AT&T on Tuesday began offering unlimited mobile data to its pay TV customers.
New or existing DirecTV and U-Verse TV subscribers can get unlimited talk, text and data for US$100 per month. AT&T will charge $40 for two additional phones, and a fourth phone will be free.
Subscribers can add smartwatches and certain connected devices to their unlimited plans for $10 per device. They can add feature phones for $25 per device. Tablets are eligible for inclusion for $40 or $10 for 1 GB per month.
AT&T also will trim $10 off bills when consumers combine their DirecTV or U-Verse bills with their wireless statements.
“We’ve got the content consumers want, we’re delivering it to the devices they want, and we’re making it as easy as ever for them to consume as much as they want,” said Ralph de la Vega, CEO of AT&T mobile and business solutions. “And they will get a high-quality video streaming experience from the start.”
Competition Heats Up
AT&T’s latest move appears to be, in large part, a response to T-Mobile’sBinge On campaign, which offers unbounded streaming for select video and music services, noted Derek Kerton, principal analyst at theKerton Group and chairman of theTelecom Council of Silicon Valley.
There’s a “very high” chance AT&T’s latest move will influence the rest of the industry to respond, he told the E-Commerce Times.
Its offer is even more clever than Binge On, because consumers who cut the cord often rely more on wireless data, Kerton said. Those who turn to mobile data for all their Internet needs eventually are labeled “data hogs” by the wireless carriers.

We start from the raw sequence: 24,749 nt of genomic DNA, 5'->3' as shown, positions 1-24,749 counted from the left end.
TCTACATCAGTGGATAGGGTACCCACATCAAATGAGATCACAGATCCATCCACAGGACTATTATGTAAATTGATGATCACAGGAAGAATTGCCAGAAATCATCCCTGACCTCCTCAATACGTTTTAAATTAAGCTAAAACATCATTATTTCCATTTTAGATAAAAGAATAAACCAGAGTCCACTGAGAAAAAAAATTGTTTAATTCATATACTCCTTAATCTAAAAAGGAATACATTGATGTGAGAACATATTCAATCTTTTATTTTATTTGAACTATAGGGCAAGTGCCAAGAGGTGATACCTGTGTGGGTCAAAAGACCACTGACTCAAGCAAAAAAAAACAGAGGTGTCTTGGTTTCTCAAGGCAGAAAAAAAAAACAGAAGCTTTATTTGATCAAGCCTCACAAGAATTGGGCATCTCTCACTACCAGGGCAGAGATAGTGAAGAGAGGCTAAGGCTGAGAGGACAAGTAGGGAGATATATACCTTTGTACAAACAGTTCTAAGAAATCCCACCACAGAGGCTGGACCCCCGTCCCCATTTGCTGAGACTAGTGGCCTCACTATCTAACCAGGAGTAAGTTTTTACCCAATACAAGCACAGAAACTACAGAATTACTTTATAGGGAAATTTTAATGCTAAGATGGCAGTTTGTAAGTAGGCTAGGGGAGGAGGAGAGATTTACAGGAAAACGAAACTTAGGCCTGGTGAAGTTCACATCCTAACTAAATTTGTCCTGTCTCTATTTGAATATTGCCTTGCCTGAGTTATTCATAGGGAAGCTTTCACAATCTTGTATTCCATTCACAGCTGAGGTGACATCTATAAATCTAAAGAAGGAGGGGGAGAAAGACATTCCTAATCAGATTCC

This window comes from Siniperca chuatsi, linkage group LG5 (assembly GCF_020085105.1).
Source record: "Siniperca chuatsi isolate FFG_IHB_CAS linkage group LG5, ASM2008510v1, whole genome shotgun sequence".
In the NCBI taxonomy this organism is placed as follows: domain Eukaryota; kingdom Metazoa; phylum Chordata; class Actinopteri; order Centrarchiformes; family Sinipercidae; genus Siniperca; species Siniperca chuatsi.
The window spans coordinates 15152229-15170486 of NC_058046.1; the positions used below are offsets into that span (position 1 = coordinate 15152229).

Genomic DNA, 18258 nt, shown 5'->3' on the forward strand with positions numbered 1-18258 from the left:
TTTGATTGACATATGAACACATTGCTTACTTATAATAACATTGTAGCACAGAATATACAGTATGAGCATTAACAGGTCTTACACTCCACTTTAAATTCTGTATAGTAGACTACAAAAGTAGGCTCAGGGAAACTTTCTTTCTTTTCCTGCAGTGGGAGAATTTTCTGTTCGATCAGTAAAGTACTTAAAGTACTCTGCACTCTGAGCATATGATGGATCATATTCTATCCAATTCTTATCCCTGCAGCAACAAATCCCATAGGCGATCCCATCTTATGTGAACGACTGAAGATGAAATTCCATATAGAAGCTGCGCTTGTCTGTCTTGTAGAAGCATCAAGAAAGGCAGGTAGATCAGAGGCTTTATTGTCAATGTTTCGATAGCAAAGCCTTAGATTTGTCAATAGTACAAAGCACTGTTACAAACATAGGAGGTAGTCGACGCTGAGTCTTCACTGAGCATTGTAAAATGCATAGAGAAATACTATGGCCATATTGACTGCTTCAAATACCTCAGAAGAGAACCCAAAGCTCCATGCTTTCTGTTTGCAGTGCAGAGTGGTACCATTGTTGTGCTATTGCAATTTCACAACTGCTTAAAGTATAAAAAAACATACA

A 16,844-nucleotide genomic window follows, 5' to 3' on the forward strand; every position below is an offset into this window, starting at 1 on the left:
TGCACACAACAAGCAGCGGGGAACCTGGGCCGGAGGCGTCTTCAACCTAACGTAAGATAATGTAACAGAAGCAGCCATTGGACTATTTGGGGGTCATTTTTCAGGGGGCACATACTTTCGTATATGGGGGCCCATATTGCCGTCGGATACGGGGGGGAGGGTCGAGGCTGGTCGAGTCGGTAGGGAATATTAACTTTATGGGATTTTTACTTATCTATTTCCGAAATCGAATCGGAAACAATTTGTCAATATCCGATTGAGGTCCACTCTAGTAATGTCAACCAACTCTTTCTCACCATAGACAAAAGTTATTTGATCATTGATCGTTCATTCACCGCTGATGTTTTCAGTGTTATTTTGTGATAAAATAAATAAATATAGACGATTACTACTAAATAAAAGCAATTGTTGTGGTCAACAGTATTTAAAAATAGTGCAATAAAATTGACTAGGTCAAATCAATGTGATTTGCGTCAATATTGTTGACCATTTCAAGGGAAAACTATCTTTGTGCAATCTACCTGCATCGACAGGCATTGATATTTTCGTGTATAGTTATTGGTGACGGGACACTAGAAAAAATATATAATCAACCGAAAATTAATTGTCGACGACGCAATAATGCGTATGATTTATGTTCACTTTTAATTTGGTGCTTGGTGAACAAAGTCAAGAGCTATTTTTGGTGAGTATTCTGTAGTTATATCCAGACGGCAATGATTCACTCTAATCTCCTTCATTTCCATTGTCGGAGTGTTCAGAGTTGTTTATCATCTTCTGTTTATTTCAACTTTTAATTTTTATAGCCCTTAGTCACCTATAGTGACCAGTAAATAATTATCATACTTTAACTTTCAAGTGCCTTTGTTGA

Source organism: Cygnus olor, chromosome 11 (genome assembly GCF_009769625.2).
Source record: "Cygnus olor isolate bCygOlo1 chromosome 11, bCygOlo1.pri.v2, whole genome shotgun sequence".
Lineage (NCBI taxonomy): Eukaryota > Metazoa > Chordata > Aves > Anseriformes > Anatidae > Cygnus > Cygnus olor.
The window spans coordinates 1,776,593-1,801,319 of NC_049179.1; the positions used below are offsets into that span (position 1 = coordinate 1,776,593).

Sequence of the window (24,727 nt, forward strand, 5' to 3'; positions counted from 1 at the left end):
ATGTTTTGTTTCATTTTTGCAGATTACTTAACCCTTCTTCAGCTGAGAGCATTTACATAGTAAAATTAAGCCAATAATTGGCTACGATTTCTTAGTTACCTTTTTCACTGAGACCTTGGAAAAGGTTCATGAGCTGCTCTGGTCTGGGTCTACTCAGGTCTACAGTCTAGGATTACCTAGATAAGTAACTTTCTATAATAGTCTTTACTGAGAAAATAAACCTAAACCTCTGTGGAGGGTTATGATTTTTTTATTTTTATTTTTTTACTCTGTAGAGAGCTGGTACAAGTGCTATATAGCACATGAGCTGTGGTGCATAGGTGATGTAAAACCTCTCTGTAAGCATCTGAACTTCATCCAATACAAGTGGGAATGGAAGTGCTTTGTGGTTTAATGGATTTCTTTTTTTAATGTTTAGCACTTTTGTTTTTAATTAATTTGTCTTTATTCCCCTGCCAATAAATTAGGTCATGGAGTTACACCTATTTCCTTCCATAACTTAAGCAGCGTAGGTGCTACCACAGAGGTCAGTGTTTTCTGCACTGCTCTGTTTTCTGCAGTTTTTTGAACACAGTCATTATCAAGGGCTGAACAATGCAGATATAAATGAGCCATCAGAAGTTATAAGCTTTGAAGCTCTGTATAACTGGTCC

“AT&T’s offer ensures that customers who get unlimited data also have a paid TV subscription and thus will watch much of their content on a home TV, not the mobile phone,” he said. “Also, many of the new unlimited customers will have U-Verse DSL as well. That means they’ll be on WiFi at home when they stream video to their phone.”
The deal is just the beginning of integrated video and mobile offers from the company this year, it said.
AT&T already has proved its effectiveness in getting people to shift from legacy plans, noted Andrew Dailey, manager director atMGI Research.
Verizon has shown that it is willing to deal free data to maintain its top spot in the U.S. market, so the competition won’t cool off from here, he told the E-Commerce Times.
“At the end of the day, a lot of what these guys offer is commodity,” Dailey said. “And when you have a commodity, it ends up being a battle based on price versus other values delivered.
Holding on to Customers
While AT&T’s offer may keep potential cord cutters from walking away, it might not do enough for the people who have long since sworn off cable. That group isn’t eligible for this offer, Kerton pointed out.
“This offer is more likely to tip some customers toward an AT&T TV subscription versus a competing cable or Dish TV offer,” he said. “In the end, this offer is more about competing in the cable TV sector than the mobile phone sector.”